Microsoft Sets Sights on iSCSI

Microsoft on Friday will release the iSCSI target technology it acquired from String Bean Software earlier this year.

The iSCSI Software Target Application Pack will be available through Windows Storage Server 2003 R2 original equipment manufacturers (OEMs). Microsoft said the IP SAN software “provides the functionality to centralize, consolidate and easily manage storage in a single console. It is a cost-effective, scalable solution designed to enable customers to quickly install and configure a full-featured storage solution for both block-based and file-based storage.”

Microsoft said the offering is aimed at small businesses and departments and branches of large enterprises. The first to use the solution is HP, which announced storage arrays aimed at small and mid-sized businesses (SMBs) on Monday.

Microsoft said the iSCSI Software Target is fully supported when used with the Microsoft iSCSI Software Initiator, and is also designed to be compatible with all other iSCSI compliant initiators.

Storage Server is currently available only through OEMs, but Microsoft also plans to provide Storage Server to system builders after Longhorn Server becomes available.

“Microsoft has helped make iSCSI adoption a reality.”

— Greg Schulz

Greg Schulz, founder and senior analyst at StorageIO, estimates that more than 80% of iSCSI deployments involve Windows servers. “Microsoft has helped make iSCSI adoption a reality,” he said.

“Microsoft Windows is already the leader in terms of number of instances of servers attached via iSCSI to storage,” said Schulz. “Now can Microsoft become the iSCSI leader in terms of the number of iSCSI target devices (excluding individual LUNs)? StorageIO would be surprised, given the ability of Windows Storage Server-based solutions to proliferate across a very broad entry-level market, if Microsoft could not become a leader in the number of iSCSI target devices.”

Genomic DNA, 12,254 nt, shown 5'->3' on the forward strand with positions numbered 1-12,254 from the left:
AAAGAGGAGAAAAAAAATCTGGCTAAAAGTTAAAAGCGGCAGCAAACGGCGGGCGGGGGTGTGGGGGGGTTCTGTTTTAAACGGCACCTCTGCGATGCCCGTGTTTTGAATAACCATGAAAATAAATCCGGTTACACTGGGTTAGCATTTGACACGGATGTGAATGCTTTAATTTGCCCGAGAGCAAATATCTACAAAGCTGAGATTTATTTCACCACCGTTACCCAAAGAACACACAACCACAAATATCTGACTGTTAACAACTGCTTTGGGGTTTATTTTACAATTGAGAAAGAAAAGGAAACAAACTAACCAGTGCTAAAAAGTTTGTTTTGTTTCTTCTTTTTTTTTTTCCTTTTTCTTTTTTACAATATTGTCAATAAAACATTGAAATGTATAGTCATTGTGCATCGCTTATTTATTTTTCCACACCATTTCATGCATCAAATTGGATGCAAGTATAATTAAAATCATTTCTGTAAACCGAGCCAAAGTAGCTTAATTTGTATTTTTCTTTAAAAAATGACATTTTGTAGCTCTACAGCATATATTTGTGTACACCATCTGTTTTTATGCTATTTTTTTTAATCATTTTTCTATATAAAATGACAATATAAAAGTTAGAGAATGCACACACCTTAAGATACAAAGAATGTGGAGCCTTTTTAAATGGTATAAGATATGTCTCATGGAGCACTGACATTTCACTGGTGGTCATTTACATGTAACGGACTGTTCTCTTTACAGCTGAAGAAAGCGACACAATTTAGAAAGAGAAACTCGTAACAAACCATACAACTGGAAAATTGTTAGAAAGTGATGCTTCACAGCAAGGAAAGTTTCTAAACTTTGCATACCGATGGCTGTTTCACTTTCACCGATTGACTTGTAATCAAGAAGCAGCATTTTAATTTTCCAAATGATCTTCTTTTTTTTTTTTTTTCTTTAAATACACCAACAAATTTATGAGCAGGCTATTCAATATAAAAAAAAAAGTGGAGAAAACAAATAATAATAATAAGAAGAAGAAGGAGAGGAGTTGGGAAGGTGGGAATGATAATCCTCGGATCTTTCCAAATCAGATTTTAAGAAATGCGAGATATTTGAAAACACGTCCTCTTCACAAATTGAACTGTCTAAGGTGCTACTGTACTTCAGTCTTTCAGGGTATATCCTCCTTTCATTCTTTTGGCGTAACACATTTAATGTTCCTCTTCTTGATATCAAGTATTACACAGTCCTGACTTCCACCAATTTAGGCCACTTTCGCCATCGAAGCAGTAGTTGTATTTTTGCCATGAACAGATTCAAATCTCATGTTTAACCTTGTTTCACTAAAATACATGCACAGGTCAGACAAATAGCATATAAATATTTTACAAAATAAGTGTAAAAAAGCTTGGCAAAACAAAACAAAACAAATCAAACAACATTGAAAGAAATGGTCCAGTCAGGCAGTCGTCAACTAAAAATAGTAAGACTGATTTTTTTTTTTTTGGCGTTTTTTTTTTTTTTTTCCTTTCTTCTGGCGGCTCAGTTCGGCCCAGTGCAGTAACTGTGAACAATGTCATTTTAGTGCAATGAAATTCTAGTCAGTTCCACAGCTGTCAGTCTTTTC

“The question becomes, can Microsoft make WSS a threat to the traditional storage vendors in the mid to upper SMB market and on up into the enterprise space?”

Schulz said entry-level iSCSI and IP storage vendors “who only compete on cost or as a low-end product have reason to be concerned.”

For customers who want a platform with purpose-built storage software and functionality, there are plenty of options, Schulz said, such as EMC, EqualLogic, Intransa, iQstor, LeftHand, NetApp and others, and there are also Linux-based iSCSI offerings such as ANStor64.

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Paul Shread
eSecurity Editor Paul Shread has covered nearly every aspect of enterprise technology in his 20+ years in IT journalism, including an award-winning series on software-defined data centers. He wrote a column on small business technology for Time.com, and covered financial markets for 10 years, from the dot-com boom and bust to the 2007-2009 financial crisis. He holds a market analyst certification.

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